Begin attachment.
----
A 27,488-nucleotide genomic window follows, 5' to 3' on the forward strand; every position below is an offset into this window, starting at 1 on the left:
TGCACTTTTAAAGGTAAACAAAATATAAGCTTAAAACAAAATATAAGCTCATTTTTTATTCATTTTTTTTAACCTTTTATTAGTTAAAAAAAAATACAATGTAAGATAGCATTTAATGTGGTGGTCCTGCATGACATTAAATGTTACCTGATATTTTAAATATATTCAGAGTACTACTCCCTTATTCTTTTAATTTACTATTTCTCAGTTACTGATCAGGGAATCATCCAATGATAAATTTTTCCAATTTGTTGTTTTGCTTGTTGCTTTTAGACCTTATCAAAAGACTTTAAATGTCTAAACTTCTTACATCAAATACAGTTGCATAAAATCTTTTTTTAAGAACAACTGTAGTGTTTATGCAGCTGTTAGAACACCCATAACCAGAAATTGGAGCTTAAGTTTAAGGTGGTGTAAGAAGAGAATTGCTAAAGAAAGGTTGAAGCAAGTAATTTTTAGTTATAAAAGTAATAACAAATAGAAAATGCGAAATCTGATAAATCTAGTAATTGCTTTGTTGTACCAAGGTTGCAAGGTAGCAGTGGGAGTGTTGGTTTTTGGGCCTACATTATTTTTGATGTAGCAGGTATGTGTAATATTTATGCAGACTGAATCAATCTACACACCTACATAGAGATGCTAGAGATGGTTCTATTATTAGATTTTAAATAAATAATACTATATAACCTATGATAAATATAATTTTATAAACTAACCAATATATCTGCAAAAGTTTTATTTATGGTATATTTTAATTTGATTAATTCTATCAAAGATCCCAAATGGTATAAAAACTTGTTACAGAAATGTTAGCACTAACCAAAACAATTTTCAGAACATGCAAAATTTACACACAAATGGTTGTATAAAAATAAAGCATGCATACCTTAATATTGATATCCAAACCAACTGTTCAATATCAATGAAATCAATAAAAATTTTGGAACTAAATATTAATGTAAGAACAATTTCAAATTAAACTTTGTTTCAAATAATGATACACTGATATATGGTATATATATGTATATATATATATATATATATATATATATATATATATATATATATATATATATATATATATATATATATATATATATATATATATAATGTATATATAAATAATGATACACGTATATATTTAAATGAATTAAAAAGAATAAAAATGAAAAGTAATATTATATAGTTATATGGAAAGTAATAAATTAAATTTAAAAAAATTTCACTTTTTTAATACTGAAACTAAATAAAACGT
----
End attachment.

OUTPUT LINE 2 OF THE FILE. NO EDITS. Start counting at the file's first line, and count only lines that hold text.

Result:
TGCACTTTTAAAGGTAAACAAAATATAAGCTTAAAACAAAATATAAGCTCATTTTTTATTCATTTTTTTTAACCTTTTATTAGTTAAAAAAAAATACAATGTAAGATAGCATTTAATGTGGTGGTCCTGCATGACATTAAATGTTACCTGATATTTTAAATATATTCAGAGTACTACTCCCTTATTCTTTTAATTTACTATTTCTCAGTTACTGATCAGGGAATCATCCAATGATAAATTTTTCCAATTTGTTGTTTTGCTTGTTGCTTTTAGACCTTATCAAAAGACTTTAAATGTCTAAACTTCTTACATCAAATACAGTTGCATAAAATCTTTTTTTAAGAACAACTGTAGTGTTTATGCAGCTGTTAGAACACCCATAACCAGAAATTGGAGCTTAAGTTTAAGGTGGTGTAAGAAGAGAATTGCTAAAGAAAGGTTGAAGCAAGTAATTTTTAGTTATAAAAGTAATAACAAATAGAAAATGCGAAATCTGATAAATCTAGTAATTGCTTTGTTGTACCAAGGTTGCAAGGTAGCAGTGGGAGTGTTGGTTTTTGGGCCTACATTATTTTTGATGTAGCAGGTATGTGTAATATTTATGCAGACTGAATCAATCTACACACCTACATAGAGATGCTAGAGATGGTTCTATTATTAGATTTTAAATAAATAATACTATATAACCTATGATAAATATAATTTTATAAACTAACCAATATATCTGCAAAAGTTTTATTTATGGTATATTTTAATTTGATTAATTCTATCAAAGATCCCAAATGGTATAAAAACTTGTTACAGAAATGTTAGCACTAACCAAAACAATTTTCAGAACATGCAAAATTTACACACAAATGGTTGTATAAAAATAAAGCATGCATACCTTAATATTGATATCCAAACCAACTGTTCAATATCAATGAAATCAATAAAAATTTTGGAACTAAATATTAATGTAAGAACAATTTCAAATTAAACTTTGTTTCAAATAATGATACACTGATATATGGTATATATATGTATATATATATATATATATATATATATATATATATATATATATATATATATATATATATATATATATATATATATATATATATATAATGTATATATAAATAATGATACACGTATATATTTAAATGAATTAAAAAGAATAAAAATGAAAAGTAATATTATATAGTTATATGGAAAGTAATAAATTAAATTTAAAAAAATTTCACTTTTTTAATACTGAAACTAAATAAAACGT